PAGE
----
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K-State stifles Tigers’ high-powered offense

By Cole Manbeck

Missouri entered Saturday’s game with arguably the top offense in the country — Kansas State came into the game with one of the better defenses in college basketball. So something was bound to give in this matchup.

And it was Kansas State’s defensive prowess that prevailed, as the Wildcats defeated the seventh-ranked Tigers 75-59 Saturday afternoon inside Bramlage Coliseum.

Missouri, averaging 86.2 points per game, was held 27 points below its season average. The Tigers, who led the country in field-goal percentage offense, shot 19 percent below their average mark this season. And they went just 7-of-24 from 3 (29.2 percent), 13 percent below their average.

“They really like to move the ball and when we got up in the passing lanes they went to pick and roll and we did a great job of defending the pick and roll and defending the ball,” K-State guard Will Spradling said. “(Jordan Henriquez) did a great job of blocking the rim and Jamar (Samuels) had a couple big blocks too. So when they did break us down, they weren’t getting layups.”

Missouri can be a difficult matchup for teams. The Tigers play a four-guard, one big-lineup, and spread the floor. K-State’s defense is aggressive. The Wildcats play on the line, up the line, trying to deny the next pass. And that defensive style frustrated the Tigers all day Saturday. Missouri, the national leader in assist-to-turnover ratio with 1.71 assists to every turnover, had just 10 assists and 14 turnovers on Saturday.

K-State’s defensive rotations were nearly flawless on Saturday, and when Missouri did beat K-State off the dribble, help defense arrived to cut off the penetration.

K-State head coach Frank Martin said the defensive success was because of his team’s attention to detail.

“Guys were where they belong,” Martin said. “To combat that (Missouri) went to the ball-screen, dribble-drive offense. Our ball-screen defense was good, the bigs were where they needed to be. They called out the screens, our guards handled the ball screens the right way and we were able to keep the ball out of the paint. The two or three times they’d get it in the paint, it wasn’t like the parting of the Red Sea like it was the other day (against KU).

“We actually migrated to the ball, helped each other and made them make another pass. Then we didn’t stand and watch, we got to that shooter and made that guy make another pass. That gets them late in the shot clock. Now we’ve got them playing a little slower than they want to play.”

Missouri isn’t big in size, but Ricardo Ratliffe, its star big man who averages 14 points and seven rebounds per game, battled foul trouble and played just 14 minutes. Ratliffe, who leads the country, making 77 percent of his shots, scored just two points and had just one rebound on Saturday.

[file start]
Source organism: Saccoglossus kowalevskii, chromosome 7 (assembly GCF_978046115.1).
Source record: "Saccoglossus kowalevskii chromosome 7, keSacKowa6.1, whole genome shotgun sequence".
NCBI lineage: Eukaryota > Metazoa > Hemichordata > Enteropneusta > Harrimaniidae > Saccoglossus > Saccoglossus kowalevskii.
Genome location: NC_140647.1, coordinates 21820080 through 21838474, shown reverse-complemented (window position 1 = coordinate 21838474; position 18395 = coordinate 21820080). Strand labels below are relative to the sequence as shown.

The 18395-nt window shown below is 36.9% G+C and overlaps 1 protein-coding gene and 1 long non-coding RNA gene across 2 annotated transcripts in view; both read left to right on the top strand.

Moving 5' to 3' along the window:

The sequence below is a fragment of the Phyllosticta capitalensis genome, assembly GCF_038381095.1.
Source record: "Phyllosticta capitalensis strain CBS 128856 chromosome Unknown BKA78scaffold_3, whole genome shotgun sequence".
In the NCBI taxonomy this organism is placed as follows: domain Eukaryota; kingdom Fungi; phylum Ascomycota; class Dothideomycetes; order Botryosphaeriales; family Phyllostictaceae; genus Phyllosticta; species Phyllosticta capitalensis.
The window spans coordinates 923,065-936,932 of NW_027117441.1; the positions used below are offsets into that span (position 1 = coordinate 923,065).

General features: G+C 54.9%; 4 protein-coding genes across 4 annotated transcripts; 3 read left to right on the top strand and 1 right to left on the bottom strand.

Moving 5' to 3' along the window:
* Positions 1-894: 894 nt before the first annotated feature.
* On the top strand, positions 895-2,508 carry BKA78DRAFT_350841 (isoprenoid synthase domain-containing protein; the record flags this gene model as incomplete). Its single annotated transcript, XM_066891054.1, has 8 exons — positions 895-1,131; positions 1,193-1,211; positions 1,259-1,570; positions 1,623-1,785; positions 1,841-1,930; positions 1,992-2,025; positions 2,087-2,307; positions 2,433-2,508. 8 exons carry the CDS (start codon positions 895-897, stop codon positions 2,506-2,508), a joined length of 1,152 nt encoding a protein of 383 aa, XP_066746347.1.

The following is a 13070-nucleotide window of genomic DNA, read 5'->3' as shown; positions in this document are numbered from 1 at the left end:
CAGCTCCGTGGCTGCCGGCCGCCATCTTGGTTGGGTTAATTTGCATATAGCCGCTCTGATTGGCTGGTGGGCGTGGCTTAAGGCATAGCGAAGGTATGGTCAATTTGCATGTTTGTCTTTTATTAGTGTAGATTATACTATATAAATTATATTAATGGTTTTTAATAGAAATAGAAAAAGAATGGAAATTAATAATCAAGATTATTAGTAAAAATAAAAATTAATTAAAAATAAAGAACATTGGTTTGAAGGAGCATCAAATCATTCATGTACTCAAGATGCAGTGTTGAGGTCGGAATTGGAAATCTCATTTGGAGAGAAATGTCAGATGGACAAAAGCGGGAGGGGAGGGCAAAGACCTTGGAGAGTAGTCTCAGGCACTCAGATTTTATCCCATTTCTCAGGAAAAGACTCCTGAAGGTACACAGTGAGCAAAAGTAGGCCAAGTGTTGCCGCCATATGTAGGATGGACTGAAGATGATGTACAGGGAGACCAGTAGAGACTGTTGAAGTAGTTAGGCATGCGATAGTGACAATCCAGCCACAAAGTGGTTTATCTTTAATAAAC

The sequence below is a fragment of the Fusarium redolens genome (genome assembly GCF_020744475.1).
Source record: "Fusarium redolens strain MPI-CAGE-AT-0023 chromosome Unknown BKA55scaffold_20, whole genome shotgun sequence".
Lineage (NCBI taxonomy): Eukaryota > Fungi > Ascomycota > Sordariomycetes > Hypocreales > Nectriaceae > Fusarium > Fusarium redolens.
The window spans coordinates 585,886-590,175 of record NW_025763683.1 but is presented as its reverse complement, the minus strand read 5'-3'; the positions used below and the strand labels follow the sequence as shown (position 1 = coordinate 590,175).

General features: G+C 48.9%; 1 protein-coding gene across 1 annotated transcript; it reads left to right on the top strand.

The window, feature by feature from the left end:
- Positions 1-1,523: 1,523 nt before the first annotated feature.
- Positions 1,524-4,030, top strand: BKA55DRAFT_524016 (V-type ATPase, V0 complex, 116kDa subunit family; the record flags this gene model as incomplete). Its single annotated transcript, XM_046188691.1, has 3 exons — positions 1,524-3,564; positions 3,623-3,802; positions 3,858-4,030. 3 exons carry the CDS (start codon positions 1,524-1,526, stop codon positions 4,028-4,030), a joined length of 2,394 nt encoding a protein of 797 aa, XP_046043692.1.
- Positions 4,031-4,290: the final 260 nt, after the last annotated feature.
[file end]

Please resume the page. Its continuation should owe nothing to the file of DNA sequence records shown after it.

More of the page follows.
“They play a physical brand, that’s their style,” Missouri coach Frank Haith said. “Ricardo got in foul trouble and it hurt us that he wasn’t able to be on the floor because we don’t have a lot of physicality in the post. We don’t have him being able to get the ball into the post to score, to loosen them up on offense but also the defensive end. We just didn’t have that presence.”

Kim English, the nation’s leader in 3-point accuracy, making 55 percent from long distance, went 1-for-4 from 3, scoring well below his season average on Saturday.

Phil Pressey, the Tigers’ star point guard, had a 2.93 assist-to-turnover ratio entering Saturday. Against the Wildcats, Pressey had just three assists and four turnovers, scored just three points and fouled out.

The Wildcats contained Missouri’s offense early, which Martin said could have been a key factor.

“Missouri is real good,” he said. “They have the ability to score at a high, high level. They missed some shots. Part of it I think was our discipline defensively early in the game never let them get into rhythm. Good players like to get in rhythm. They get in rhythm, then they’re hard to get out of rhythm.”

The end result was season-lows for a high-powered Missouri offense.

“It’s all on these guys,” Martin said, giving credit to his team. “They went out and did their jobs. These guys all year long, with one mishap, have been real good to their attention to detail defensively and it was good to see our guys get that back today.”

Game notes

• K-State won its 1,500th game in program history, becoming the 41st men’s basketball program to accomplish the feat.

• Dating back to last season, the Wildcats have now won 14 straight games in Bramlage Coliseum, tying the longest streak in Bramlage history.

• K-State has now beaten Missouri eight straight times in Manhattan.

• In just five seasons, Frank Martin has already recorded six wins against top 10 teams. It was his 18th win against a top 25 team.

• The Wildcats are home once again Tuesday, when they host fourth-ranked Baylor at 7 p.m. The Bears are one of just three unbeaten teams in the country.









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